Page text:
Freud’s theory is not just his opinion about the way the mind the worksby Anna Blundy / January 22, 2015 / Leave a comment
There is a bright moment in the process of therapy when a patient suddenly shows up. It feels like a miracle when someone so wrapped up in their own despair just looks you right in the eye and asks an ordinary question.
There is a particular patient I’ve been seeing as part of my training for over a year now. When I first saw her she always had her face hidden by her hands or her fringe, she covered every inch of her skin even in summer and had difficulty leaving her house. She was desperately lonely and couldn’t see a way out of her state of mind.
In his work On Narcissism, Sigmund Freud compares mental illness to toothache, pointing out that every aspect of the sufferer’s being becomes concentrated on the pain. This is certainly true for depression—it is acutely isolating. (Far from talking therapies being self-indulgent navel gazing, they are often the only way out of self-indulgence.) So, although my patient had got a job and moved into a flat share during our therapy, although she was no longer clinically depressed and had come off anti-depressants without a slump, I knew she was still trapped by her own nihilistic thought processes. My pragmatic supervisor told me that this might be as good as it was likely to get.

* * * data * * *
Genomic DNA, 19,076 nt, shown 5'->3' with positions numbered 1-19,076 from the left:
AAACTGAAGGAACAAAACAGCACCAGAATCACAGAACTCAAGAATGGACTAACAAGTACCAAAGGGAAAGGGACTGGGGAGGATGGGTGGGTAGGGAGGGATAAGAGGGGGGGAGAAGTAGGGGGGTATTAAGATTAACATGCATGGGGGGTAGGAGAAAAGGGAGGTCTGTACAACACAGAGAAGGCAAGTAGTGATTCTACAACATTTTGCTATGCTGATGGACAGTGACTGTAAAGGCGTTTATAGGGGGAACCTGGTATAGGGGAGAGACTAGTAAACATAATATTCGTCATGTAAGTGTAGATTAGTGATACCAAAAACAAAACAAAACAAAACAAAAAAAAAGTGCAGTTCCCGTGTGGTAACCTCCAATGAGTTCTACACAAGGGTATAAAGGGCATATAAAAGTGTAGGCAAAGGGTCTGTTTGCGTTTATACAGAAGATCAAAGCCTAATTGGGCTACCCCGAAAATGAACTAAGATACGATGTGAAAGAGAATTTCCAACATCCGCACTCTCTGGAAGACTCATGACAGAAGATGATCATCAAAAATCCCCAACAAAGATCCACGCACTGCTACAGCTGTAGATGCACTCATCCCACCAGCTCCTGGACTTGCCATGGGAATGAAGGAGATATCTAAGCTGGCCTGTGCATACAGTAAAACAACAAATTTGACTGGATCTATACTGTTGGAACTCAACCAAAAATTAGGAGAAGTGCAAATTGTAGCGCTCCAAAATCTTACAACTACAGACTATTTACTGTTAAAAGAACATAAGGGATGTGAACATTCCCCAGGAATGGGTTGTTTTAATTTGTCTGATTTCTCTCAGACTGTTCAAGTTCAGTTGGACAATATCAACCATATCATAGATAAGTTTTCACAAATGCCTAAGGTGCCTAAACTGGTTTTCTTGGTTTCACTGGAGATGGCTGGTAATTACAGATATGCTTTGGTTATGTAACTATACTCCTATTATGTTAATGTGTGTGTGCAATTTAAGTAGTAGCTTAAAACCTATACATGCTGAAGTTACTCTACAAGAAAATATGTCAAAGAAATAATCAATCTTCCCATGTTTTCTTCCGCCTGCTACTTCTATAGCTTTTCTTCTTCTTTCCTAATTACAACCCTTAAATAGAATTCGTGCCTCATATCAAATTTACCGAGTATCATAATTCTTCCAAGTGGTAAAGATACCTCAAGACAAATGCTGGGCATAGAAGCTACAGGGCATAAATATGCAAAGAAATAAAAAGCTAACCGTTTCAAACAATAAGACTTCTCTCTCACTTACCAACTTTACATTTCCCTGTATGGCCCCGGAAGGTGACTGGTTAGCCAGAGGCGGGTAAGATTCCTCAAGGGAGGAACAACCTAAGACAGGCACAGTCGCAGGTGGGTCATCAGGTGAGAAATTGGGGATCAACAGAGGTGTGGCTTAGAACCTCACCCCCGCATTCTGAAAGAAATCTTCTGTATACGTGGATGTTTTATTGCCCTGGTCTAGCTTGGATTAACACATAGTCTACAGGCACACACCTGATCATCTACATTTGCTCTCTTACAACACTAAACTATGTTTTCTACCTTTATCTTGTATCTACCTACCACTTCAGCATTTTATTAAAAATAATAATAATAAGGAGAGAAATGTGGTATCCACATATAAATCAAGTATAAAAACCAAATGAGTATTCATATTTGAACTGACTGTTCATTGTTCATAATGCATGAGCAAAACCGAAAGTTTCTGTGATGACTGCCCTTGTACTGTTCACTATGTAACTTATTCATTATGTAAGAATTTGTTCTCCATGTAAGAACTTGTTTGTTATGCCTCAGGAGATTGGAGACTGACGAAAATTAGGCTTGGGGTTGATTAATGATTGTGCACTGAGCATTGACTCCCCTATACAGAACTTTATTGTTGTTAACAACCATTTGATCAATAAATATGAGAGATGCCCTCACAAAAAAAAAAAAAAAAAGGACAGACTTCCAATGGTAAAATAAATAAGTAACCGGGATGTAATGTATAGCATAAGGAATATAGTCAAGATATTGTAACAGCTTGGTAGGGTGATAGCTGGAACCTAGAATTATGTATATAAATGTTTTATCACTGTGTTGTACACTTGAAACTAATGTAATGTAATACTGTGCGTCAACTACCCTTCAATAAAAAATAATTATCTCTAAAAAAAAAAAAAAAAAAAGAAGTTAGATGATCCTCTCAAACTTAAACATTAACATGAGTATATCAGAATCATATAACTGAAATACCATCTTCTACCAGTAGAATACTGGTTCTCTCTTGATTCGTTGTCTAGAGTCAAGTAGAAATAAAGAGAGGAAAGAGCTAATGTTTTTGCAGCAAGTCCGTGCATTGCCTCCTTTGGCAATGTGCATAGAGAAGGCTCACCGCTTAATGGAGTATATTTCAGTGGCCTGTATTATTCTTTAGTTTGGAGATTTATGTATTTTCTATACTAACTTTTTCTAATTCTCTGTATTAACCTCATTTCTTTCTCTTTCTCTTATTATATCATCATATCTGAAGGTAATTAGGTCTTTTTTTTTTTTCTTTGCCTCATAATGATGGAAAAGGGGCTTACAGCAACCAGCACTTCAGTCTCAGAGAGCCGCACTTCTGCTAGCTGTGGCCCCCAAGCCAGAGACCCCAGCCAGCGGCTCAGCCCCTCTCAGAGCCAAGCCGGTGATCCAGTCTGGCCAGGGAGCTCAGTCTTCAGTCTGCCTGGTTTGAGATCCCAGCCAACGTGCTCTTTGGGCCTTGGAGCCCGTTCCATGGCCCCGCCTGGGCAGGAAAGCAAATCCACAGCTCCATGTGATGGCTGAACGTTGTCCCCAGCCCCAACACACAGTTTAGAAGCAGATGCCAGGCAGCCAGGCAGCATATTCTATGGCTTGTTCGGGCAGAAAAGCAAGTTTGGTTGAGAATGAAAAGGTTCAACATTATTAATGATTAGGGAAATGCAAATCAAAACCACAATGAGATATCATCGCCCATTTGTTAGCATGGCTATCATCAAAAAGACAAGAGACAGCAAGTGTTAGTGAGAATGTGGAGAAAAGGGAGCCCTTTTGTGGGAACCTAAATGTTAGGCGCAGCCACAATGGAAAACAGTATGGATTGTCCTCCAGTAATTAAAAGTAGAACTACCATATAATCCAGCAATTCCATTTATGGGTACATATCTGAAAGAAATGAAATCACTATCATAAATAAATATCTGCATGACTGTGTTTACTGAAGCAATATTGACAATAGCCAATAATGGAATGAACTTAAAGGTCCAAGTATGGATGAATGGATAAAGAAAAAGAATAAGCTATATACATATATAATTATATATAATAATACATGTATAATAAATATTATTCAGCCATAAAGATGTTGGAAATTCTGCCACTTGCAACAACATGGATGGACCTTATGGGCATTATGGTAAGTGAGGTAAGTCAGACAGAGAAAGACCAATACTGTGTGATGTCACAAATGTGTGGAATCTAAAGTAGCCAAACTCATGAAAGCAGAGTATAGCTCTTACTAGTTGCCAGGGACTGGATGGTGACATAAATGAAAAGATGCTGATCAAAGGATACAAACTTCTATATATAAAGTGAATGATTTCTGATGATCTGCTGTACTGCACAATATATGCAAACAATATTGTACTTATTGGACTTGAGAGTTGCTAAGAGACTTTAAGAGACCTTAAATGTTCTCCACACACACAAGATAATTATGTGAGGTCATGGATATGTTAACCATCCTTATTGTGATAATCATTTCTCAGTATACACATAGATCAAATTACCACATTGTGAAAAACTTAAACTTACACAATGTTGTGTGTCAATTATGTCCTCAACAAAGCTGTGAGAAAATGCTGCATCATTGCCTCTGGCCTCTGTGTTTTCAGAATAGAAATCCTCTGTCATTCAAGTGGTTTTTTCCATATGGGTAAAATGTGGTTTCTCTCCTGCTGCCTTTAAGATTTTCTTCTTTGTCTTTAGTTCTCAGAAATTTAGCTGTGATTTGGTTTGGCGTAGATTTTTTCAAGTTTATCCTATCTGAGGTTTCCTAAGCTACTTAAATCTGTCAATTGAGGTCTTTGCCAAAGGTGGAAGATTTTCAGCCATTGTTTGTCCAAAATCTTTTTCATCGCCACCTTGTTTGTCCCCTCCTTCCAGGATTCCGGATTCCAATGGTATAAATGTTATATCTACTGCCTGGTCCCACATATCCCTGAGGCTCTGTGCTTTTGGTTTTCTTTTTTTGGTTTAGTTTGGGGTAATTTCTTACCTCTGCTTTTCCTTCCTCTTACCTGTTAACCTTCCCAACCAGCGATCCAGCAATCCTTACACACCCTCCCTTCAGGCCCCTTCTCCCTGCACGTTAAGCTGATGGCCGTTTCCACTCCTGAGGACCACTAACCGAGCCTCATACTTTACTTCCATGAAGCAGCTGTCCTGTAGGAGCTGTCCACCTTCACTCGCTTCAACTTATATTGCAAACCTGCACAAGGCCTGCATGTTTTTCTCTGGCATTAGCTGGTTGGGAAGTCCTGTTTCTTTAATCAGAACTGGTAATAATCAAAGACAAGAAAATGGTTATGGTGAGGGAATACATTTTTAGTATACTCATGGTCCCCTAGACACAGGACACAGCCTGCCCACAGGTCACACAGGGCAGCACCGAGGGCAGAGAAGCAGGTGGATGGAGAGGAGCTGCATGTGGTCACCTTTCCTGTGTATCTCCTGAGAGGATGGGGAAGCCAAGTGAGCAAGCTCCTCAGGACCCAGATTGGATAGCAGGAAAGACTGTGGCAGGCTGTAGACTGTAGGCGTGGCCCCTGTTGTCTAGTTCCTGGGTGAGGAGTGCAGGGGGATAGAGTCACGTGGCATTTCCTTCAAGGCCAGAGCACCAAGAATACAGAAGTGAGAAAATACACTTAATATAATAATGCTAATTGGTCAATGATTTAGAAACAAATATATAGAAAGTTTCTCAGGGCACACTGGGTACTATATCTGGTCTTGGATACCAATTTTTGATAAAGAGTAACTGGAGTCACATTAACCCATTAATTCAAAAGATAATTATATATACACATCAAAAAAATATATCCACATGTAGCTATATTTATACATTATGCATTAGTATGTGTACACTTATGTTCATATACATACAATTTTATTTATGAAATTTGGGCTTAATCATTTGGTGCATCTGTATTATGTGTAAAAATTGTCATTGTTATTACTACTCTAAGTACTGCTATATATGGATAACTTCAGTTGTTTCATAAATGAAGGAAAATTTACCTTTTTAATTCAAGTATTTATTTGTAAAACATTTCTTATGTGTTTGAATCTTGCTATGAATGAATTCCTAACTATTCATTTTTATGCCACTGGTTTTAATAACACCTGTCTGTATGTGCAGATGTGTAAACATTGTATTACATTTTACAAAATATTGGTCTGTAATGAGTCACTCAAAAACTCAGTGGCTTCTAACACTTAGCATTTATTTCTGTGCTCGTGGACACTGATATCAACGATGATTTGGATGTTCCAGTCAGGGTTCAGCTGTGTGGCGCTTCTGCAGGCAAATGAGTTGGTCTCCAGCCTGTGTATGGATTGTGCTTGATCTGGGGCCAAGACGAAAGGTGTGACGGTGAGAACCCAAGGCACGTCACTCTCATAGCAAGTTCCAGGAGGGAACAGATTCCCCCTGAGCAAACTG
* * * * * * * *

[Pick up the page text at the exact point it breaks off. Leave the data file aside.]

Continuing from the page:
So when she showed up last week, looked me in the eye and started telling me, directly, fearlessly, how angry she’d been with her parents over the weekend, I was stunned. No guilt? No shame? No self-flagellation?
Ordinarily she would turn her rage into self-hatred, looking at her feet and telling me how responsible she felt for her parents’ awful relationship (passive mum, violent dad). This time she saw the absurdity in her dad’s wild rage at a sloppy waiter. She watched her mum’s complicity, her attempts to appease and defend her husband instead of challenging him. Seemingly out of nowhere, they had become real, separate people in my patient’s mind and she saw them and reality clearly.
“Why now?” I asked her.
“I just got so frustrated with them that something had to change. And it obviously wasn’t going…